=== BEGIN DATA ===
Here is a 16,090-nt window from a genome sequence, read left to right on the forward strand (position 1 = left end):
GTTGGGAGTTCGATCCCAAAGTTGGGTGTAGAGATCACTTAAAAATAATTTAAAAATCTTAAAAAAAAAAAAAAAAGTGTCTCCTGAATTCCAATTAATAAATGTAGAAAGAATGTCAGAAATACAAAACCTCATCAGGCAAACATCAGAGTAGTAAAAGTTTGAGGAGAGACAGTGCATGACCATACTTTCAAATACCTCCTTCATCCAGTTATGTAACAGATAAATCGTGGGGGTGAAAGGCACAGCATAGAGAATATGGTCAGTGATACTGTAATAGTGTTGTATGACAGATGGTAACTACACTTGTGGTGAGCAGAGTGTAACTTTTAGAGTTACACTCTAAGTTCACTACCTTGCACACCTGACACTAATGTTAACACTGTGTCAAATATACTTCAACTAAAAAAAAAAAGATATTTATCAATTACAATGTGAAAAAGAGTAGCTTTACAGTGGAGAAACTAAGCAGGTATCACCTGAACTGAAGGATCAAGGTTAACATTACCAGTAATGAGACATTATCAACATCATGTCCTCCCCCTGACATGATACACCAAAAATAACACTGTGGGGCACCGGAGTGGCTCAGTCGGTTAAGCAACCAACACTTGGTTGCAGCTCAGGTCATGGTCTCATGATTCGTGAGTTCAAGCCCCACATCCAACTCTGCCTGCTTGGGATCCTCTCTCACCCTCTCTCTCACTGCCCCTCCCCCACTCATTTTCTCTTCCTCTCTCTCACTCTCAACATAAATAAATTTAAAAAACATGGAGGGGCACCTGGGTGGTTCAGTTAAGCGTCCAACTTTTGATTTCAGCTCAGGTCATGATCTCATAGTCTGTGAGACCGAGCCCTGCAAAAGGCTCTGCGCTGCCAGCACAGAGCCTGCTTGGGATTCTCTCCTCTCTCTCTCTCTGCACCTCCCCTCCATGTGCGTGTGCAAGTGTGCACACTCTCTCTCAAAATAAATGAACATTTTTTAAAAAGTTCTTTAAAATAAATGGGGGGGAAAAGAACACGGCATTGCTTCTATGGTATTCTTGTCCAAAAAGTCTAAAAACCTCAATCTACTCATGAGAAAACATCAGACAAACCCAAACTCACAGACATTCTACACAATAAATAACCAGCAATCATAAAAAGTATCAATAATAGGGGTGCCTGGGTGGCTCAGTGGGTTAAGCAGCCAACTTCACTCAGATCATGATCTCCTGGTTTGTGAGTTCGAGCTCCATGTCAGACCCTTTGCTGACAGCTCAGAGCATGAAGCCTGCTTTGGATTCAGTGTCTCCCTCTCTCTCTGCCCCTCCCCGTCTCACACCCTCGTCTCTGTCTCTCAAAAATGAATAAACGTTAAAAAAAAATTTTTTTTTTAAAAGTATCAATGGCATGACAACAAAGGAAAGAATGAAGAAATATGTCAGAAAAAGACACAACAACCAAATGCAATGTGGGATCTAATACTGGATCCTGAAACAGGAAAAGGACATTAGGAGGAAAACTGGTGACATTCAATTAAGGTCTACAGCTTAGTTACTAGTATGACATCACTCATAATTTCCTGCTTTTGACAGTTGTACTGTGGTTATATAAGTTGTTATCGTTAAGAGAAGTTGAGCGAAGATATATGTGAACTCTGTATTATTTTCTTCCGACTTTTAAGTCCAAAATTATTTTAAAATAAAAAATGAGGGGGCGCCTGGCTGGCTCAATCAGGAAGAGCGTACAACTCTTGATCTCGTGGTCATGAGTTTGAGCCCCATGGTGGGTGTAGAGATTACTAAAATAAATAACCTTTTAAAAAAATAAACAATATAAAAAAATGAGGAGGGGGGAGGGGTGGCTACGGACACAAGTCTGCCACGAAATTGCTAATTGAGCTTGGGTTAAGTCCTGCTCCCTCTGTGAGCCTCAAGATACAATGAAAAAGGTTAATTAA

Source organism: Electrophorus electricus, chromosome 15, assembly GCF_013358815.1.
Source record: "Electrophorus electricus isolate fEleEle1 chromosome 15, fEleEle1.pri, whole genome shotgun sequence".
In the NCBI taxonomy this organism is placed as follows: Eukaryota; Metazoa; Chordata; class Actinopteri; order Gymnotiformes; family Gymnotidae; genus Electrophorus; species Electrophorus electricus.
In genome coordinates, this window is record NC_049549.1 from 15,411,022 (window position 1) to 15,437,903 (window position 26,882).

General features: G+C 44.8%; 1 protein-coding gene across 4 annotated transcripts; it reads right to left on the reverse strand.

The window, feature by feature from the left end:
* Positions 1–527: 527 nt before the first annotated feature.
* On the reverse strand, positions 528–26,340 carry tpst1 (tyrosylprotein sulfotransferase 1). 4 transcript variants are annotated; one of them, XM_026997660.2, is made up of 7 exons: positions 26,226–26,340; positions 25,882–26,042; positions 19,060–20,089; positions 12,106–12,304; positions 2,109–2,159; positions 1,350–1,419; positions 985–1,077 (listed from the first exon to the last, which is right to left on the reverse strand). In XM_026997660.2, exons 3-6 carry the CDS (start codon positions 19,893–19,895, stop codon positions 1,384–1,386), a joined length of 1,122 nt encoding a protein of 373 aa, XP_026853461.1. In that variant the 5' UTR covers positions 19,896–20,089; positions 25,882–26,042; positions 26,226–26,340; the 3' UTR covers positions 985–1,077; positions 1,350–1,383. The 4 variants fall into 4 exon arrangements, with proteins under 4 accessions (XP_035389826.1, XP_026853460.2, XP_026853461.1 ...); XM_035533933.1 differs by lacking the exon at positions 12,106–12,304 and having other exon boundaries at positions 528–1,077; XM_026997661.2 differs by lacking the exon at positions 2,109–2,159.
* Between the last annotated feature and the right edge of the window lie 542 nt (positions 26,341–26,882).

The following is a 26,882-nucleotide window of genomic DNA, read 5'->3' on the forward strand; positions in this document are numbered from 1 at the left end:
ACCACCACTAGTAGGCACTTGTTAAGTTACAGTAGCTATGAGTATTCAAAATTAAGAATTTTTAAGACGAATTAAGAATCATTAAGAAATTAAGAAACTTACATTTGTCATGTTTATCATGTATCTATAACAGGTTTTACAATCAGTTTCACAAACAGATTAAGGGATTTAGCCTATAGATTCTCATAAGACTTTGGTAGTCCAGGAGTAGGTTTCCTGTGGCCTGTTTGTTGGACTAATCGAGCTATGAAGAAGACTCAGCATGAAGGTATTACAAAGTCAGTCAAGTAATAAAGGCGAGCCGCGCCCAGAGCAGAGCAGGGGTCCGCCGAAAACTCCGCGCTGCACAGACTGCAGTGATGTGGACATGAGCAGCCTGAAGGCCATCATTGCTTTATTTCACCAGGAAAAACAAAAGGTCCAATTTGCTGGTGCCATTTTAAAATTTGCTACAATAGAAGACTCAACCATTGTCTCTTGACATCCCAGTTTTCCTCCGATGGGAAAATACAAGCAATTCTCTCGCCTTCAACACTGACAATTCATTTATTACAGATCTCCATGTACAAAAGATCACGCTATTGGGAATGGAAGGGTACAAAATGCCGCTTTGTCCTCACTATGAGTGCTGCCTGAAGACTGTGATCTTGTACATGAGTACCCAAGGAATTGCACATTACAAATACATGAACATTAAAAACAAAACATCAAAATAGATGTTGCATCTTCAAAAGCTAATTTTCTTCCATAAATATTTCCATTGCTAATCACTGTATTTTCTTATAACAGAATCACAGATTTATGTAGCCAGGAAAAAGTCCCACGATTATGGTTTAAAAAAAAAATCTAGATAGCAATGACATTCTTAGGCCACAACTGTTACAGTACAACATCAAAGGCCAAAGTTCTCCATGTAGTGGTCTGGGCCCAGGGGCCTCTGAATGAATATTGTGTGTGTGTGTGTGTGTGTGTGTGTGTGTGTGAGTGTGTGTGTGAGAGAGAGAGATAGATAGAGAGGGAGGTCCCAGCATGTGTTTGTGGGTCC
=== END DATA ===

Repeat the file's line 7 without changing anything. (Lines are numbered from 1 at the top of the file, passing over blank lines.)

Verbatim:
General features: G+C 44.8%; 1 protein-coding gene across 4 annotated transcripts; it reads right to left on the reverse strand.